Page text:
When you have a particular idea of who your customer is but the person you’re talking to has a completely different idea, it’s very hard to have a productive conversation. But if you’re both talking about “Mary the marketing manager,” you can advocate for Mary’s interests instead of arguing about your personal preferences, making Mary (your customer) the framework for decision making.

If your company doesn’t have up-to-date customer profiles, here are some helpful resources for creating personas:

2. Run a bootcamp for your new team members

When companies grow quickly, it’s easy for new employees to jump into their work, relying on their skills and knowledge from their prior workplaces to get things done. Sometimes, those approaches might not mesh well with your company or your particular customers.

At Farmlogs, a farm management software company, Heidi Craun, VP of Customer Success, found that new sales team members were not arriving at Farmlogs with a ton of farmer-specific knowledge. As a result, it was difficult for them to connect with prospective customers and understand who was a good fit for the product. To fix this onboarding problem, Heidi set up regular bootcamps to help new employees get to know their customers and company culture better.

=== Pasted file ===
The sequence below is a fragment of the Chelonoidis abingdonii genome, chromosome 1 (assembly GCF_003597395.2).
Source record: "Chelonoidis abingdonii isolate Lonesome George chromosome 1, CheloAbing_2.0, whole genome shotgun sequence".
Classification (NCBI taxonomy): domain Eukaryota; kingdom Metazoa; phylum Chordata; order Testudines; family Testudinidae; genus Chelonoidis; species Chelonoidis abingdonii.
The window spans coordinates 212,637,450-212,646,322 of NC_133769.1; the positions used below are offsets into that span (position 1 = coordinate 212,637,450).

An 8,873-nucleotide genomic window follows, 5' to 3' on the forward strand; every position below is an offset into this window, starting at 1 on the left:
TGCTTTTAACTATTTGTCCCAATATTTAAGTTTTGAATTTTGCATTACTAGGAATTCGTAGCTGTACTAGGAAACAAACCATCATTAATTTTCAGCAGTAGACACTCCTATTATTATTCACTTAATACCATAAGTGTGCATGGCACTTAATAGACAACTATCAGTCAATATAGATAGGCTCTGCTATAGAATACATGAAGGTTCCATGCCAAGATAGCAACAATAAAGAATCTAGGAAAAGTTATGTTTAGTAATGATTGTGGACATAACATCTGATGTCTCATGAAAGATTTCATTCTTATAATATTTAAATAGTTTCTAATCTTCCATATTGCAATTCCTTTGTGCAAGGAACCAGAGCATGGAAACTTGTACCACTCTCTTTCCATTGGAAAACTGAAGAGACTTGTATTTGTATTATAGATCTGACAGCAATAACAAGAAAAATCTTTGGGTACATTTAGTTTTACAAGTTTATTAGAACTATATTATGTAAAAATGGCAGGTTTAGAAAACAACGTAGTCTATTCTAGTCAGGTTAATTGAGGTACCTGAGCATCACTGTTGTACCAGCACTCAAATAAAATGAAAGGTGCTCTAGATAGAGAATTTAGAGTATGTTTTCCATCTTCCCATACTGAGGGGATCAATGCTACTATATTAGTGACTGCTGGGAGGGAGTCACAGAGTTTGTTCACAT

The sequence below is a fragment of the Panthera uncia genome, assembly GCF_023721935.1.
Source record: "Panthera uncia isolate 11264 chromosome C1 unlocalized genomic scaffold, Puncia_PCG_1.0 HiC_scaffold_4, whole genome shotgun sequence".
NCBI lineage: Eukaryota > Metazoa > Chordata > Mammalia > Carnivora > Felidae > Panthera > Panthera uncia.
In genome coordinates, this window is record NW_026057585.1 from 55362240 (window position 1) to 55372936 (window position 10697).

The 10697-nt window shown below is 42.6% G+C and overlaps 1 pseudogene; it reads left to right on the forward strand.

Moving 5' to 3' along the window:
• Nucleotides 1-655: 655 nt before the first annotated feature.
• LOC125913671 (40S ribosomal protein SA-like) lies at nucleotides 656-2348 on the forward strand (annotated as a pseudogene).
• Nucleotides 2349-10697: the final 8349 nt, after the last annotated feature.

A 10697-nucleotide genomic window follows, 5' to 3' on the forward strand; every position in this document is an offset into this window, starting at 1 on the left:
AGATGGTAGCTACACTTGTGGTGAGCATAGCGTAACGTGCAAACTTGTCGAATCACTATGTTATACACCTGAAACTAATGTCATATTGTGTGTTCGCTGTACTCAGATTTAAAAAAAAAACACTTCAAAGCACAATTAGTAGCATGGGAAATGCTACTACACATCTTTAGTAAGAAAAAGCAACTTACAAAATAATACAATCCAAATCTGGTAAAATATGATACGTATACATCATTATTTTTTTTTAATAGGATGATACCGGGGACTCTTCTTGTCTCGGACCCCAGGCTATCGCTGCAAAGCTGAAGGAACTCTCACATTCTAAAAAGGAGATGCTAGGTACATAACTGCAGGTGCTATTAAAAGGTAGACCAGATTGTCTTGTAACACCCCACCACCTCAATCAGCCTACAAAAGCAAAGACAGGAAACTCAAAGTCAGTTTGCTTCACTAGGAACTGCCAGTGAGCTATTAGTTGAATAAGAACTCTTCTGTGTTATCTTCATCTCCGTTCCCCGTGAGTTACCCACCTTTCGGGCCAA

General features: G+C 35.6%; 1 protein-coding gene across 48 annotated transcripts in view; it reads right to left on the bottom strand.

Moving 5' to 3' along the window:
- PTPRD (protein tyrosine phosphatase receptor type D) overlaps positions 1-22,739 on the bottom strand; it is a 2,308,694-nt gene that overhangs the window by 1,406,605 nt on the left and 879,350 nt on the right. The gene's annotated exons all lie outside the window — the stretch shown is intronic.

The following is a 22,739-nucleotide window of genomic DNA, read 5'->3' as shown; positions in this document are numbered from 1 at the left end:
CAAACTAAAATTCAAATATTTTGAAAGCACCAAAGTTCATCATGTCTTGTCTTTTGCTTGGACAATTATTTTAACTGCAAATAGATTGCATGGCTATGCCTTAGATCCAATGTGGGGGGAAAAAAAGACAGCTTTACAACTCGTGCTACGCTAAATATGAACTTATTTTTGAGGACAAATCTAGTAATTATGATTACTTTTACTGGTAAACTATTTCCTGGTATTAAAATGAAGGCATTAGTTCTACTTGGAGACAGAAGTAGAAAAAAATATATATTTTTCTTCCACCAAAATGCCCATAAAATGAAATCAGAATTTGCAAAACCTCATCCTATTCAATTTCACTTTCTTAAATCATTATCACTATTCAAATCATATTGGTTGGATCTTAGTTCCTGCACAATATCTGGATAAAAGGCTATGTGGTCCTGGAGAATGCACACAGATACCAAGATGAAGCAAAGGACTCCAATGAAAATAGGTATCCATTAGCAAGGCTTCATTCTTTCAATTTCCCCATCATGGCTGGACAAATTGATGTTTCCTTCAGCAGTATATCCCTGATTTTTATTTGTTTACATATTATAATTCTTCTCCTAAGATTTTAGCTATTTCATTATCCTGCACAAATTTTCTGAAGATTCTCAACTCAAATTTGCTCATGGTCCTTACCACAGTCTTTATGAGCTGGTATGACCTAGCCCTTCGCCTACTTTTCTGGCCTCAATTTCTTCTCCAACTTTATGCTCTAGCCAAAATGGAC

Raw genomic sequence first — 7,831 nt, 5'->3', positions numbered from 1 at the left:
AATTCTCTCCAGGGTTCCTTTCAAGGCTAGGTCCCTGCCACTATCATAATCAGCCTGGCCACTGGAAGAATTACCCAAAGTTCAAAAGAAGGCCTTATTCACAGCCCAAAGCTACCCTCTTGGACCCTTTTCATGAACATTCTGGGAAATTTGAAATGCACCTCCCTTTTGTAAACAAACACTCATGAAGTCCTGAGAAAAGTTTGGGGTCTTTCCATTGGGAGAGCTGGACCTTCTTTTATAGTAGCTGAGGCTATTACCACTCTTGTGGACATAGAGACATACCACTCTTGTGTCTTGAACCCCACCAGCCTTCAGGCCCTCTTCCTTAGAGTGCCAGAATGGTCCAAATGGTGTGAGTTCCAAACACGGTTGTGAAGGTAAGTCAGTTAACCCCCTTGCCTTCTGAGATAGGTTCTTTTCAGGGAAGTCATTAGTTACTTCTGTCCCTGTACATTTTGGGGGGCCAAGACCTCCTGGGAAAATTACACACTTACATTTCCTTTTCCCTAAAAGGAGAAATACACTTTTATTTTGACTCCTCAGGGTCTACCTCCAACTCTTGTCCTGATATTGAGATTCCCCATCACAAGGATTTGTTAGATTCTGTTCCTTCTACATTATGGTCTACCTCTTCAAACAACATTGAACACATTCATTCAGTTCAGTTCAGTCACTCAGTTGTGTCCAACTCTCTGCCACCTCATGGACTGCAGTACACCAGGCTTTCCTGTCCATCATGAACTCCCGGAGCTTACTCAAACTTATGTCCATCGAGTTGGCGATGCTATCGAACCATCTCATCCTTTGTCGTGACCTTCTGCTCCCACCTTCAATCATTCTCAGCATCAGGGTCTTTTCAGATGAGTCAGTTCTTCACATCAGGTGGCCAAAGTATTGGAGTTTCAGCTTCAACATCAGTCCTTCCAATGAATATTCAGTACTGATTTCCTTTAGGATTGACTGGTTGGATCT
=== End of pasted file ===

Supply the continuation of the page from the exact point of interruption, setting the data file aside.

“Now we provide them with detailed product and customer care training. I also run a separate presentation on our customer happiness program and our post-sales customer experience.”

Those first few weeks are a critical time to share the company history and culture and to ensure all parts of the company are aiming at the same goals.

At Campaign Monitor, Ashley Porter set up a weeklong boot camp that tightly focused on key personas and customer care:

“The Campaign Monitor boot camp is a time for us to align around who our customer is and how we communicate with them in all areas of our company. By understanding who our personas are, what their day-to-day looks like, and how our product solves their issues, our teams can give empathetic and confident communication.”